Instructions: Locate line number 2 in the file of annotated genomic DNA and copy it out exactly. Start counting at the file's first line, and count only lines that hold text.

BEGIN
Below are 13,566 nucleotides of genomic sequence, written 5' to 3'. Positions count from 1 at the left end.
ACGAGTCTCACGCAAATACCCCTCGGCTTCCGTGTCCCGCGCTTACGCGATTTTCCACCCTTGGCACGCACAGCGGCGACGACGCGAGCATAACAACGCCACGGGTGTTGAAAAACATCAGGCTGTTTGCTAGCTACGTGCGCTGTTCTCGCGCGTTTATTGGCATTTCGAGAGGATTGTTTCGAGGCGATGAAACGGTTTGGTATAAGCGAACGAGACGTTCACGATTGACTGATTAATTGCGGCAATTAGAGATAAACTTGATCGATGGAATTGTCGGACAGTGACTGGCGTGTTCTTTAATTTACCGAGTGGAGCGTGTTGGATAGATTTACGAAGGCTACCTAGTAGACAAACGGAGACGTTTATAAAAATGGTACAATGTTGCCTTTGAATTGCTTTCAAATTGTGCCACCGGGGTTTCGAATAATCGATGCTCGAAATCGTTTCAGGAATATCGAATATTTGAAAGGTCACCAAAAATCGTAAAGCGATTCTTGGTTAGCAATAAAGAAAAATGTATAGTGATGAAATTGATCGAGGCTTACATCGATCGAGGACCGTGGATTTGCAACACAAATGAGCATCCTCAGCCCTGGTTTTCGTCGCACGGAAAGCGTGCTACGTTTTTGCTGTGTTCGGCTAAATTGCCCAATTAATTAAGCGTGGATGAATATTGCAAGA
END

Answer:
ACGAGTCTCACGCAAATACCCCTCGGCTTCCGTGTCCCGCGCTTACGCGATTTTCCACCCTTGGCACGCACAGCGGCGACGACGCGAGCATAACAACGCCACGGGTGTTGAAAAACATCAGGCTGTTTGCTAGCTACGTGCGCTGTTCTCGCGCGTTTATTGGCATTTCGAGAGGATTGTTTCGAGGCGATGAAACGGTTTGGTATAAGCGAACGAGACGTTCACGATTGACTGATTAATTGCGGCAATTAGAGATAAACTTGATCGATGGAATTGTCGGACAGTGACTGGCGTGTTCTTTAATTTACCGAGTGGAGCGTGTTGGATAGATTTACGAAGGCTACCTAGTAGACAAACGGAGACGTTTATAAAAATGGTACAATGTTGCCTTTGAATTGCTTTCAAATTGTGCCACCGGGGTTTCGAATAATCGATGCTCGAAATCGTTTCAGGAATATCGAATATTTGAAAGGTCACCAAAAATCGTAAAGCGATTCTTGGTTAGCAATAAAGAAAAATGTATAGTGATGAAATTGATCGAGGCTTACATCGATCGAGGACCGTGGATTTGCAACACAAATGAGCATCCTCAGCCCTGGTTTTCGTCGCACGGAAAGCGTGCTACGTTTTTGCTGTGTTCGGCTAAATTGCCCAATTAATTAAGCGTGGATGAATATTGCAAGA